State of mind, or consciousness, is the basis of the whole universe. “Man is the measure of all things” is an expression which is quite true, especially if framed in these terms of mind and consciousness, rather than the usual outer (physical) forms by which we measure our world. I wrote a couple of days ago about examples of state of mind in popular culture, and in my example of the Mac vs PC state of mind, how a computer (or any technological object) is not simply a physical object, but a representation of a particular state of consciousness. This is a big key, by the way, to understanding how something like the Inergetix-CoRe system can be so effective at revealing what is happening deep within someone’s consciousness — The better that the practitioner understands all that makes up the computer and the CoRe system, the better they can be at using it proficiently as a diagnostic tool.
On your journey of healing and curing, the more that you can grasp the essence of your own state of mind, the further you’ll be able to develop as your essential self. It is not only disease which has a state of mind, but also every progressive stage of health. The more consciously one engages with such qualitative questions, the greater will be their potential to unfold their fullest state of health.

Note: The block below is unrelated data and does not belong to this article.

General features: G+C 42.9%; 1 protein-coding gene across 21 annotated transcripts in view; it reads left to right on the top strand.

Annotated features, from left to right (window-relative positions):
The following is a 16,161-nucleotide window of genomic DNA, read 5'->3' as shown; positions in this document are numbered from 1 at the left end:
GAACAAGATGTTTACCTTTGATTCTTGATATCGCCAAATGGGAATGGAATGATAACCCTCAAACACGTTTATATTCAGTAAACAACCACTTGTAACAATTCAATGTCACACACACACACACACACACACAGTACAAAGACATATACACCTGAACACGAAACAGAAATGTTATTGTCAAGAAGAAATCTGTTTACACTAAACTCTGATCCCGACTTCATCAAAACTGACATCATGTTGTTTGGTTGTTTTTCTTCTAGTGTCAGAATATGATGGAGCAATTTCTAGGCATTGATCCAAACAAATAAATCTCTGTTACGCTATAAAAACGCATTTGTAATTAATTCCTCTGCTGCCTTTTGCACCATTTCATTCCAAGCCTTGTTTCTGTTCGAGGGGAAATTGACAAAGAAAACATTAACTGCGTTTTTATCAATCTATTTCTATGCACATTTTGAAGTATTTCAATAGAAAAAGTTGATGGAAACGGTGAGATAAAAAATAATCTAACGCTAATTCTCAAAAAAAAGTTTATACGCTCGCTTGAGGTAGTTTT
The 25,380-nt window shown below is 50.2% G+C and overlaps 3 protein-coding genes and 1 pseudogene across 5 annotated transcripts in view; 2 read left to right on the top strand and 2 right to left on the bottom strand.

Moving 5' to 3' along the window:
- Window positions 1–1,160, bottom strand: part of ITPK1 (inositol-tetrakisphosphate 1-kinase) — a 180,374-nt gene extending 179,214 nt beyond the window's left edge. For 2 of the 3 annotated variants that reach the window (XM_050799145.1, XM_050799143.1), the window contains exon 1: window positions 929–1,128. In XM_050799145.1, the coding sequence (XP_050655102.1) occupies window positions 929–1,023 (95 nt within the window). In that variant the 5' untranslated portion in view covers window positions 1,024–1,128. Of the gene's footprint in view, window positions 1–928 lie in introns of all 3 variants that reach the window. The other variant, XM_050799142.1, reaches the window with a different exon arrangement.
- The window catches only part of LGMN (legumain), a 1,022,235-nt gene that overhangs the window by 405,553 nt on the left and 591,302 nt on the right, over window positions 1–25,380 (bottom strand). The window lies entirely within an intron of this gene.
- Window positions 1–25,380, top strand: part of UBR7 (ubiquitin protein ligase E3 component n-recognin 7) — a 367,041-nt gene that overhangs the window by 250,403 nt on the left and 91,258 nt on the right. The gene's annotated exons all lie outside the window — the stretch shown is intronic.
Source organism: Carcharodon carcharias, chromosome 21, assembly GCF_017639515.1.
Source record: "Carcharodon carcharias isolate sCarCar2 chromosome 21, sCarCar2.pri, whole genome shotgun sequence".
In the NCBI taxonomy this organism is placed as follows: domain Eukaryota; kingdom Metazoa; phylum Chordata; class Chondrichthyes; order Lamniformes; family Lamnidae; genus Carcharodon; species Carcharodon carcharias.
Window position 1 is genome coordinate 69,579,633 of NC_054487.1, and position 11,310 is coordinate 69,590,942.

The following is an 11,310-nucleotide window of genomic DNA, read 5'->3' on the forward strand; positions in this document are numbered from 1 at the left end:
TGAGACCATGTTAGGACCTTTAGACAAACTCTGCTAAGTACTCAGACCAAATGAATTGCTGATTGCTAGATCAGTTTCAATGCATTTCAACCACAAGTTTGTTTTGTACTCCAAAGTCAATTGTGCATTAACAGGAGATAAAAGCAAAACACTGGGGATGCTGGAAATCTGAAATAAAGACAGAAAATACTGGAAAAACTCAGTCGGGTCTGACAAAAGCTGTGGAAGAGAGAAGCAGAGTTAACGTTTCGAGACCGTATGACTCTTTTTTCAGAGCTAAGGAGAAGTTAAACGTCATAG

The modern form of science is built on certain premises and definitions. In general, the way this word is used today implies a study only of the material world, or what can be observed through the senses and intellect (what Anthroposophy would refer to as the ‘nerve-sense system’). The root of the word ‘science’, itself, is very revealing to its usage and meaning, as it shares both the meaning of “to know”, as well the concept of “to cut”, as in to separate, in much the same sense as the verb “to decide”.
This cutting is a function of the intellect, whose primary function is one of separating out different concepts and components from an experience. At this basic level, it is clear that the modern form of science is only half formed, as the separating out into different components is only one side of knowledge, where the putting back together into a meaningful whole is not acknowledged. It is one thing for our digestive organs (teeth, stomach, etc.) to tear apart our food and break it down into its smallest components, but this activity isn’t brought to fruition until the assimilative function completes the process, and integrates the nutrition into where it is needed in our body.